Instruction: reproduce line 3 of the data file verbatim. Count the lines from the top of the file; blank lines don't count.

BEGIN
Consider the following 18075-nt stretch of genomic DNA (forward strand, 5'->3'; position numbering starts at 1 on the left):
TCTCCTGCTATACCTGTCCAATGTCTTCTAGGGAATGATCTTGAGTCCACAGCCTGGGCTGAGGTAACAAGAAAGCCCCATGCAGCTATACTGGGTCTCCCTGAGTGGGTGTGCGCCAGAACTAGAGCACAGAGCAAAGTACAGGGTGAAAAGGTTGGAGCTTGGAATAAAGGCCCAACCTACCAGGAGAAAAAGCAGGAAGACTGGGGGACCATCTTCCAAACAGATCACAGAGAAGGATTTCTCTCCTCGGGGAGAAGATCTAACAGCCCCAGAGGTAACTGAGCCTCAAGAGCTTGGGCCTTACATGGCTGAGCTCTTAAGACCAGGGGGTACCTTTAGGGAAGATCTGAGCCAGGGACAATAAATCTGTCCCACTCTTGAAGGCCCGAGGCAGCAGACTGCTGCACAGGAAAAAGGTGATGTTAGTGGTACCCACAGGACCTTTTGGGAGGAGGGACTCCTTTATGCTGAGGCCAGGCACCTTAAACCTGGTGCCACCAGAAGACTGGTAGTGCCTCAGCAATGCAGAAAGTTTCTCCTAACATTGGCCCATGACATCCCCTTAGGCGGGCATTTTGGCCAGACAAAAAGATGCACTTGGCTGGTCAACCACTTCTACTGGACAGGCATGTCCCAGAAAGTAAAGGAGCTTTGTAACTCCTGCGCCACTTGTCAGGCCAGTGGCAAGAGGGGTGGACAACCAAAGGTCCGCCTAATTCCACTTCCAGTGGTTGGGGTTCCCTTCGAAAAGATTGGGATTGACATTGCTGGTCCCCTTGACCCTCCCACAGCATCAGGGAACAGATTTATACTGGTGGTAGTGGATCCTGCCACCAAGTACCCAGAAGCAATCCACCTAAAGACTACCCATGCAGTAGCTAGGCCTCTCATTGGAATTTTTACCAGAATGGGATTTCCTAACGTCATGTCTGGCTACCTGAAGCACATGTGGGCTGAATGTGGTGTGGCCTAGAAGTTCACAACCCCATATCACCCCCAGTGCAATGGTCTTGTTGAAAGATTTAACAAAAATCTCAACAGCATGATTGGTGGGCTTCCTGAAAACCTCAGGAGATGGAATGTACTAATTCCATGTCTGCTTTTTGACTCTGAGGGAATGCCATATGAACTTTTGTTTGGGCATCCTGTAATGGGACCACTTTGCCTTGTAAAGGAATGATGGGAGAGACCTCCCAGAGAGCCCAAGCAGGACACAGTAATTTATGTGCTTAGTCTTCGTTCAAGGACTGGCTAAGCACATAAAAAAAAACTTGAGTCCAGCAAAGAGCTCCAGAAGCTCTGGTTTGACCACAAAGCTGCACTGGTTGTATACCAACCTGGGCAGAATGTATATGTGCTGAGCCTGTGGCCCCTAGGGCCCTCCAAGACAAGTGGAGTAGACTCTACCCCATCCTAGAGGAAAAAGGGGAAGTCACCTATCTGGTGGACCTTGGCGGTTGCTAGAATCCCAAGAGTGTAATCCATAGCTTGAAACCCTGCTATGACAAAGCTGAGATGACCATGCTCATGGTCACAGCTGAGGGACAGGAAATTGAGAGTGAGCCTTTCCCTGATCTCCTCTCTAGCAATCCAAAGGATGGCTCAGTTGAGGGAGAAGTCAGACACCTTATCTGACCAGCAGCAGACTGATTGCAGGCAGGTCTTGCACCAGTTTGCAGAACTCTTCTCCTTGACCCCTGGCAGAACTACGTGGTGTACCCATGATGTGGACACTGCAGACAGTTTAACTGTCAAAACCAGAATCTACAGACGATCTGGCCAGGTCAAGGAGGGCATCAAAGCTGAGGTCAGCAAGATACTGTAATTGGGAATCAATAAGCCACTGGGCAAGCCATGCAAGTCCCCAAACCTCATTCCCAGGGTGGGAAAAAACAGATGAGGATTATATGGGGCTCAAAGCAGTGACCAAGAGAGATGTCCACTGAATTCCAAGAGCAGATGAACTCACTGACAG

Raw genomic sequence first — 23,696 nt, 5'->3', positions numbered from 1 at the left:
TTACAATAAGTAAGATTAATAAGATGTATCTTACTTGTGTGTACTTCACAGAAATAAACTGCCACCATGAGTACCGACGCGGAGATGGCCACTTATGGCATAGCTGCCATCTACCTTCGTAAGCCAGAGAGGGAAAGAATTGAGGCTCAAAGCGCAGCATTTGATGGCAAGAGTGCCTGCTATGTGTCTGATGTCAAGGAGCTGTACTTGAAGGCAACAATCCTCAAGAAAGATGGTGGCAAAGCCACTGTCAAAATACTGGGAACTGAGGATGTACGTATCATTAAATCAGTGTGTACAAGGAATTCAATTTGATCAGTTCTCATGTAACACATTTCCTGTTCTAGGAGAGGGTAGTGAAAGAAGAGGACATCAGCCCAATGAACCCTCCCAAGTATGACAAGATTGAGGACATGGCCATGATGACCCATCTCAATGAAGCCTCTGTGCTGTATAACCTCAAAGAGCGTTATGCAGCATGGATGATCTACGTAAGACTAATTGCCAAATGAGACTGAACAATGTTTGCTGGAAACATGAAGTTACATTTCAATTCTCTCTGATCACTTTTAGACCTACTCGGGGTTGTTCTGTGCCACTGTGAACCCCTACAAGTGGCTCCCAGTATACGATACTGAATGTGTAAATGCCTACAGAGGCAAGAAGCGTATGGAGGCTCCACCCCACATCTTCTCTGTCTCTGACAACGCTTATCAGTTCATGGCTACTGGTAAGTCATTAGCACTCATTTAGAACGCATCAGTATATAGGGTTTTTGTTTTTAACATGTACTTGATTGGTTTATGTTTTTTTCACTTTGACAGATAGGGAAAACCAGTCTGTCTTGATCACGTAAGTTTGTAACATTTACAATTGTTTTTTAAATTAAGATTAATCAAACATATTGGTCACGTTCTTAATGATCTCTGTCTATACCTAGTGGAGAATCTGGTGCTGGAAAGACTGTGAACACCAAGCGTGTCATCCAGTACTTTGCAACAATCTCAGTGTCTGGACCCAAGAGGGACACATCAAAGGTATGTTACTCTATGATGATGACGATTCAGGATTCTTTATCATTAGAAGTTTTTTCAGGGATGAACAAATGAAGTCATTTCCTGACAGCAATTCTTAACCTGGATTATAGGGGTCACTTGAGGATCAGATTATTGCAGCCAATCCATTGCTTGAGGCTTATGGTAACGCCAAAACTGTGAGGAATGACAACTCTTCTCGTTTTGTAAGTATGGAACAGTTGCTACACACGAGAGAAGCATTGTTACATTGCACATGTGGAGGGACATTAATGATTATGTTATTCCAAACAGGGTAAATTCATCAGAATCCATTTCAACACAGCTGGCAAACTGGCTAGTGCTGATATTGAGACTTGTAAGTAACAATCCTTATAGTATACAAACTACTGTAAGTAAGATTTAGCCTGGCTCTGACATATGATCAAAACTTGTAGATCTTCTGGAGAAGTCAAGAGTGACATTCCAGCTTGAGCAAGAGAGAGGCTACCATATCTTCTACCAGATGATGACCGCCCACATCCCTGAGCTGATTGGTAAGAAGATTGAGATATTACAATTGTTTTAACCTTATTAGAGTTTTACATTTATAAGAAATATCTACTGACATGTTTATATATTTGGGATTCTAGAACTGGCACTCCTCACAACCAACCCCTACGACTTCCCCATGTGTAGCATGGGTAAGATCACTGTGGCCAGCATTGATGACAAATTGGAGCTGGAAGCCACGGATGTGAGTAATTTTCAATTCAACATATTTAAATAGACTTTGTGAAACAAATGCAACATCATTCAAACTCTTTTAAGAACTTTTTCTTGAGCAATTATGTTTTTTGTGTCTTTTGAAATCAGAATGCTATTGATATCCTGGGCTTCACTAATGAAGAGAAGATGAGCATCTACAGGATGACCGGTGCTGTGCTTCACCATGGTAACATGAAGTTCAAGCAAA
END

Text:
Raw genomic sequence first — 23,696 nt, 5'->3', positions numbered from 1 at the left: